7. Country Doctor: A Memoir
by Ben Dlin
list price: $18.95
our price: $18.95
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Asin: 0920576850
Catlog: Book (2001-09-01)
Publisher: Caitlin Press
Sales Rank: 1016917
Average Customer Review: 5 out of 5 stars
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Book Description

Starting with his first patient, a horse, Ben Dlin discovered that rural doctors are called upon to do things that he never dreamed of when he was an intern."I learned that I had to be prepared to do anything, any time and any place, without regard for the hour, the inconvenience, the exhaustion and the absence of assistance."Set in the post-war period of the 1940s and early 50s, Dlin recounts the responsibility of being the one person who is caled upon in emergencies to make split-second decisions that can impact patients and their families for life. "I believed than and I still believe now that every student of medicine should spend time in rural practice. It is the place to discover what you're made of. But more importantly, it is the best place to learn the profession. Within the novice it creates a lifelong humanistic approach to medicine that remains no matter what specialty is pursued. ... Read more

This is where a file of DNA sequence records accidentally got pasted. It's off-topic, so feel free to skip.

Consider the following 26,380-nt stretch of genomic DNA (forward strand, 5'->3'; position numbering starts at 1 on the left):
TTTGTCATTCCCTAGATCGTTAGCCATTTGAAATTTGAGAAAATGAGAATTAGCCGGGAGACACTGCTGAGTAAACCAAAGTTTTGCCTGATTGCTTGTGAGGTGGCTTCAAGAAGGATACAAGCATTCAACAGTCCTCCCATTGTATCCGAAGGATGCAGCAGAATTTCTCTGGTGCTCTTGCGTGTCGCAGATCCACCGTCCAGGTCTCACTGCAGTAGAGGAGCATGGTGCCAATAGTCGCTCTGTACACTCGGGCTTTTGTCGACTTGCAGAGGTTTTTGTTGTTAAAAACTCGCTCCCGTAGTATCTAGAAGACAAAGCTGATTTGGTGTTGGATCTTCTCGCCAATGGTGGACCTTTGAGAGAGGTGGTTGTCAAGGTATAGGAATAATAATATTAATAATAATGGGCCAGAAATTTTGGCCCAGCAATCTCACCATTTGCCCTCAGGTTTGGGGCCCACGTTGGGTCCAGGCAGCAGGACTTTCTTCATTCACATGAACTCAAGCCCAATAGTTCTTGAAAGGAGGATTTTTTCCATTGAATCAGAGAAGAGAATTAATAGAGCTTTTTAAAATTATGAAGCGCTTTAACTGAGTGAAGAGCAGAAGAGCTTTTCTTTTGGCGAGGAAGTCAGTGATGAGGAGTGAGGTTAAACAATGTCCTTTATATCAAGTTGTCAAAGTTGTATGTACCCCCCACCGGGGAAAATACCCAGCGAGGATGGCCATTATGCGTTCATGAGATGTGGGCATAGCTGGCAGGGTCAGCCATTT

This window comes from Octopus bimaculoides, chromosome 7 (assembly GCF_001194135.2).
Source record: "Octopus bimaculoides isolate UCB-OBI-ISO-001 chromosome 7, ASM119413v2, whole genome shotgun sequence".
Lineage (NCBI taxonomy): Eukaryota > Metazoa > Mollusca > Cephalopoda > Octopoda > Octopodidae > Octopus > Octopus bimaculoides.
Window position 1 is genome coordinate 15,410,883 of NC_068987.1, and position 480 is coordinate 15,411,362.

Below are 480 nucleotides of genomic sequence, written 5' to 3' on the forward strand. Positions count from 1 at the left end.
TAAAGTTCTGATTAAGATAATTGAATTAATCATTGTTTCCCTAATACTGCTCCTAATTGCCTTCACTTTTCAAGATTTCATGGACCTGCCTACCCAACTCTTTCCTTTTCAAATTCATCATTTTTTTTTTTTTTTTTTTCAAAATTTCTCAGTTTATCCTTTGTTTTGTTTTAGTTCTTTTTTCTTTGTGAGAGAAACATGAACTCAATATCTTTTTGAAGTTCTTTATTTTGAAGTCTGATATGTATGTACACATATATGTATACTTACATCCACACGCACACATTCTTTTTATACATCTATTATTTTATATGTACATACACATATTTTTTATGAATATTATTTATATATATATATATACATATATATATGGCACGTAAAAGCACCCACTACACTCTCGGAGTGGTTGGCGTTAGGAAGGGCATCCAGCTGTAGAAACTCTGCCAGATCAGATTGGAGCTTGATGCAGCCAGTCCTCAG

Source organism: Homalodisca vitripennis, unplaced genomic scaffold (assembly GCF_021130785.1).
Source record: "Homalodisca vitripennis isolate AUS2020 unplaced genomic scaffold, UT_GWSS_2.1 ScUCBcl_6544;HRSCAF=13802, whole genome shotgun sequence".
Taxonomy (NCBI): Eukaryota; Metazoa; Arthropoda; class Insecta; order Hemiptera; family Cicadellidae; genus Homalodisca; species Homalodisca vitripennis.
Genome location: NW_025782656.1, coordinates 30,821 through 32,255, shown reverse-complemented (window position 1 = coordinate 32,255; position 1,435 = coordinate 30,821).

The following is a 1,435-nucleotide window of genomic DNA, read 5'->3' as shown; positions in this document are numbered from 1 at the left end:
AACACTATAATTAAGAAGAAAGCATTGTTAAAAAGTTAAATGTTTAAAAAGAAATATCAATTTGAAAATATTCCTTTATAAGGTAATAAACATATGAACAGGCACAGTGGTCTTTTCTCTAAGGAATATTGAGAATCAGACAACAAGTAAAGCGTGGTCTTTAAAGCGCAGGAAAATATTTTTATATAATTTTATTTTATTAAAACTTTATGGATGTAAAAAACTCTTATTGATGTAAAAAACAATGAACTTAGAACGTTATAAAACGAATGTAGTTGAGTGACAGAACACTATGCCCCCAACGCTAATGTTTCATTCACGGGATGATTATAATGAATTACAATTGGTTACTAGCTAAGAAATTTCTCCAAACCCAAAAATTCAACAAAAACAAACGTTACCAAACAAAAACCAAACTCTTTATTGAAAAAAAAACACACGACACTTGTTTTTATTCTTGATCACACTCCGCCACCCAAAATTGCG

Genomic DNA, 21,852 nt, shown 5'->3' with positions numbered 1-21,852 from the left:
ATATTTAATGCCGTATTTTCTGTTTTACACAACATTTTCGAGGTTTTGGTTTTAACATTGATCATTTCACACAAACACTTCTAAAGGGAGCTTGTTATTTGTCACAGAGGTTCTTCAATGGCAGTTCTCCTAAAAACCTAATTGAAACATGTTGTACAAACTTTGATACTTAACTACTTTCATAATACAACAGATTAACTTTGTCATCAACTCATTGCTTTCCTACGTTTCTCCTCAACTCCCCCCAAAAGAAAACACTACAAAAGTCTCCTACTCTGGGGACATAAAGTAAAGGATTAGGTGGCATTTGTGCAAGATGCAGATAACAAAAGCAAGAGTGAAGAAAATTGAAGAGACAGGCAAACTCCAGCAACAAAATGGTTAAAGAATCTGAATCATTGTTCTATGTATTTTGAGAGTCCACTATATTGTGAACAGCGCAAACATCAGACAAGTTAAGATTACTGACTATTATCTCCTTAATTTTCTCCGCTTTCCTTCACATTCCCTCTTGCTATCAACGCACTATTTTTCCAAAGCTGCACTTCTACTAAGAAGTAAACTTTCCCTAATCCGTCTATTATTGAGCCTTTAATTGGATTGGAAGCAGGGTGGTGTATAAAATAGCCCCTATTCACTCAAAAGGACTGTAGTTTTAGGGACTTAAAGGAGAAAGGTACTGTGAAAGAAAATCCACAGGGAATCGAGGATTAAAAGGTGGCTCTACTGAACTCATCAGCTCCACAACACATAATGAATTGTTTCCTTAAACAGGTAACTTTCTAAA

Reviews (7)

5-0 out of 5 stars Highly Recommended